I’ve thought a lot about this second question. I didn’t have the privilege of knowing Brian but over the last few weeks I’ve heard stories about him, learned what he was like, and gained more information about how he died and what happened. As I did, I realized that Brian had made a decision. He was intentional about how this would go. This was not unplanned. He had something in his mind and in his heart.

Janice, I gained even more clarity about this when you told me that you all had chosen John 14 for today’s gospel, that story about the many rooms in the Father’s house and Jesus’ promises to prepare a place for us and to be with us in that place. What I have come to believe and understand is that Brian was not depriving anyone of anything. He was not depriving you of helping and loving him through all this; this was his way of helping and loving you through all this. You were the ones in his mind and in his heart. He was saying to you, “I know the way. I am already ok.”

Brian chose a room in the Father’s house over a bed in a hospital. Now that’s someone who knows the way, someone who is ok within himself, someone who knows the many rooms of the Father’s house: rooms of life, healing, light, and love; rooms of hope, mercy and forgiveness; rooms of beauty and generosity. Brian knew what Thomas and we do not. He knew the way and he knew he was ok. Grief has hidden that from us but not from Brian.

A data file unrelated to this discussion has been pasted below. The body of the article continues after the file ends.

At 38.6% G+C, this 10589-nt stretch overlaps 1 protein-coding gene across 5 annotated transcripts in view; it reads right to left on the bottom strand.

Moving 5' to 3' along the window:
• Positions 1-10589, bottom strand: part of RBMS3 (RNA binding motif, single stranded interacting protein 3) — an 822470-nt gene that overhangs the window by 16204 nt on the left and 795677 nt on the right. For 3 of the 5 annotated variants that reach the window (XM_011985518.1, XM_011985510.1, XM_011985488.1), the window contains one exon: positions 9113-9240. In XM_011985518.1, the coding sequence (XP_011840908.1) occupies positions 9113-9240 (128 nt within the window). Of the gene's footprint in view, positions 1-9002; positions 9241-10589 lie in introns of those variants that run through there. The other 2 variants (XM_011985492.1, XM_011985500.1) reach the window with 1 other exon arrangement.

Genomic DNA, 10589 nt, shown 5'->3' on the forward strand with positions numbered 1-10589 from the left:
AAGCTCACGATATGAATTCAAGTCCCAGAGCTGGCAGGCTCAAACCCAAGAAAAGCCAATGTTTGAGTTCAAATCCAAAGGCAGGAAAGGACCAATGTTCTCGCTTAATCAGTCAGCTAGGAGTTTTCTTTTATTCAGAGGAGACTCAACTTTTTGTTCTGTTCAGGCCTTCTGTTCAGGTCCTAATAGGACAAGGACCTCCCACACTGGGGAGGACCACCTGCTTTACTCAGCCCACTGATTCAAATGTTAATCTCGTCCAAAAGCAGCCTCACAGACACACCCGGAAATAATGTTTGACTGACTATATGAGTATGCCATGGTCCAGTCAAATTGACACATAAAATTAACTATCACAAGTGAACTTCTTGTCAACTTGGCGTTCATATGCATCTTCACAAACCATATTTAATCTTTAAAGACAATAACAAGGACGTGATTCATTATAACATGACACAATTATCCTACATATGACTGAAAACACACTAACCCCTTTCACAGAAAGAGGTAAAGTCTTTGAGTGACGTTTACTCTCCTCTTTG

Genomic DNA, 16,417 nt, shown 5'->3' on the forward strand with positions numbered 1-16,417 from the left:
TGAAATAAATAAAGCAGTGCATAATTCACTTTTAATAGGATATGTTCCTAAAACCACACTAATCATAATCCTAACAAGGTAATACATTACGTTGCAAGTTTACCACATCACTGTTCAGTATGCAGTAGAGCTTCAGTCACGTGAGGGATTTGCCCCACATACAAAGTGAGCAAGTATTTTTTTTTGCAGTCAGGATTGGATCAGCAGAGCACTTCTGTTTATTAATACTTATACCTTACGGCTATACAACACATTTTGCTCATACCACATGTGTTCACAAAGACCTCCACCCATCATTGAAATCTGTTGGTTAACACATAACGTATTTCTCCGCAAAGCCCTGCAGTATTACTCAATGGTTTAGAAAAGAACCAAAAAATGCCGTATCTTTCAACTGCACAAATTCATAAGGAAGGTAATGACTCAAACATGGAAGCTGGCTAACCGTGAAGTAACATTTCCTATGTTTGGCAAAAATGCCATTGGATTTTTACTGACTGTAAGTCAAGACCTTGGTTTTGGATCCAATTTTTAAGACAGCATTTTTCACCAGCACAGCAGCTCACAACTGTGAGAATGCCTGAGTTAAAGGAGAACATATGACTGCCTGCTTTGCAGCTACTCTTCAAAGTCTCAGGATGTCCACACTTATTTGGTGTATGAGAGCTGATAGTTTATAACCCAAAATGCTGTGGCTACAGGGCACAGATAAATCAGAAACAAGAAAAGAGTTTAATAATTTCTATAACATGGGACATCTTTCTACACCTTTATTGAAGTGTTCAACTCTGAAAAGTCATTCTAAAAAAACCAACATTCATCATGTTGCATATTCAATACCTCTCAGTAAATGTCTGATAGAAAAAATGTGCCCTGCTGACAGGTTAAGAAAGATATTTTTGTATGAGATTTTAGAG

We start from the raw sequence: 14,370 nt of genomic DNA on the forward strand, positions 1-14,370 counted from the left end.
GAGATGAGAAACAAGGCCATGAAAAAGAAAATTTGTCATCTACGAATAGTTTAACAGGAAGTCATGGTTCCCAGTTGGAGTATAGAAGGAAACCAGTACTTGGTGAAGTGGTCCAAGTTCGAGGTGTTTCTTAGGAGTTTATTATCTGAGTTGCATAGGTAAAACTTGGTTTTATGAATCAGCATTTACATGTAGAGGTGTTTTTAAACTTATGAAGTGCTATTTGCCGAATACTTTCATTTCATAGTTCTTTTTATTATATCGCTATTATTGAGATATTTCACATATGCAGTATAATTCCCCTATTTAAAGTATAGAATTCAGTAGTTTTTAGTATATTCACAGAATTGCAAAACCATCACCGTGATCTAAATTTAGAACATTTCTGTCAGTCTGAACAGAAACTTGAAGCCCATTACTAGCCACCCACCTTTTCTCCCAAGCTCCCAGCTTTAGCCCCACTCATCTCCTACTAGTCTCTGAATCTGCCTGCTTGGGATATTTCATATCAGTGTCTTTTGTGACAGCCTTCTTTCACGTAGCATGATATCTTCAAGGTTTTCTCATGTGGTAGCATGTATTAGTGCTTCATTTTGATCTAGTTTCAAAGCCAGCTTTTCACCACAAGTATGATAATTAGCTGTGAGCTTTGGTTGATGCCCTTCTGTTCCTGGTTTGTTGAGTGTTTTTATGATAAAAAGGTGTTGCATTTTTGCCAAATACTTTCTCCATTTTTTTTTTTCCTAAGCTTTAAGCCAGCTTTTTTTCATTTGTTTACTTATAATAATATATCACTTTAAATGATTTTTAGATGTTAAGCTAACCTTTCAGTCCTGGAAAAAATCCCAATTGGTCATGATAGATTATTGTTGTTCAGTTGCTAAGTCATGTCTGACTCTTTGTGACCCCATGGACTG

Brian did this his way. It was his way of loving and reassuring you. It may not be the way we would choose for ourselves or would have chosen for Brian, but it was his way and we need to trust and honor that.

When I say that Brian did this his way I don’t mean Brian did it his way in the sense of that old Frank Sinatra song. Brian’s way, from everything I can see, was grounded in his love for you, grounded in the everlasting love of God, grounded in the promises of Christ, and grounded in the knowledge that his life was daily being renewed even as his body was dying.

We who remain might be able to name the day or maybe even the hour of his death. Brian, however, never knew the moment of his death. He simply passed from this life to the next life. He knew the way.